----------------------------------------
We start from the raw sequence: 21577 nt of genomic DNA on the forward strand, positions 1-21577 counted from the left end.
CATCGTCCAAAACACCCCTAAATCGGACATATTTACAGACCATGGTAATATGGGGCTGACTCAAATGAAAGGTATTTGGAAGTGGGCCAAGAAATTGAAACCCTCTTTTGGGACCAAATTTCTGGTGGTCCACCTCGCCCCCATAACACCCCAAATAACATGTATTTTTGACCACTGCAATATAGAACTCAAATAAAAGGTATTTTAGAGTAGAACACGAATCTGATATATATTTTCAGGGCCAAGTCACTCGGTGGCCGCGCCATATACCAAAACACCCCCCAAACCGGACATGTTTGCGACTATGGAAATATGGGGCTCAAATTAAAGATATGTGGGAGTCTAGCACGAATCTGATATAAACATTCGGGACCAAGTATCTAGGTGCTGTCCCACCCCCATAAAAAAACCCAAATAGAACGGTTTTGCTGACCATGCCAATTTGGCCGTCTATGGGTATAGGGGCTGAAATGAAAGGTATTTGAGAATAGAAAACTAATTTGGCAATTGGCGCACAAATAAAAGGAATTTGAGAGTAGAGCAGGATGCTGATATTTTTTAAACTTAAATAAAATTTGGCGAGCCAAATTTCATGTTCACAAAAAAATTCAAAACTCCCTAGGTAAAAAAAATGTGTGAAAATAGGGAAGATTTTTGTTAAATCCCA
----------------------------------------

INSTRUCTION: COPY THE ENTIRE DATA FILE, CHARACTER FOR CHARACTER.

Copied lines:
We start from the raw sequence: 21577 nt of genomic DNA on the forward strand, positions 1-21577 counted from the left end.
CATCGTCCAAAACACCCCTAAATCGGACATATTTACAGACCATGGTAATATGGGGCTGACTCAAATGAAAGGTATTTGGAAGTGGGCCAAGAAATTGAAACCCTCTTTTGGGACCAAATTTCTGGTGGTCCACCTCGCCCCCATAACACCCCAAATAACATGTATTTTTGACCACTGCAATATAGAACTCAAATAAAAGGTATTTTAGAGTAGAACACGAATCTGATATATATTTTCAGGGCCAAGTCACTCGGTGGCCGCGCCATATACCAAAACACCCCCCAAACCGGACATGTTTGCGACTATGGAAATATGGGGCTCAAATTAAAGATATGTGGGAGTCTAGCACGAATCTGATATAAACATTCGGGACCAAGTATCTAGGTGCTGTCCCACCCCCATAAAAAAACCCAAATAGAACGGTTTTGCTGACCATGCCAATTTGGCCGTCTATGGGTATAGGGGCTGAAATGAAAGGTATTTGAGAATAGAAAACTAATTTGGCAATTGGCGCACAAATAAAAGGAATTTGAGAGTAGAGCAGGATGCTGATATTTTTTAAACTTAAATAAAATTTGGCGAGCCAAATTTCATGTTCACAAAAAAATTCAAAACTCCCTAGGTAAAAAAAATGTGTGAAAATAGGGAAGATTTTTGTTAAATCCCA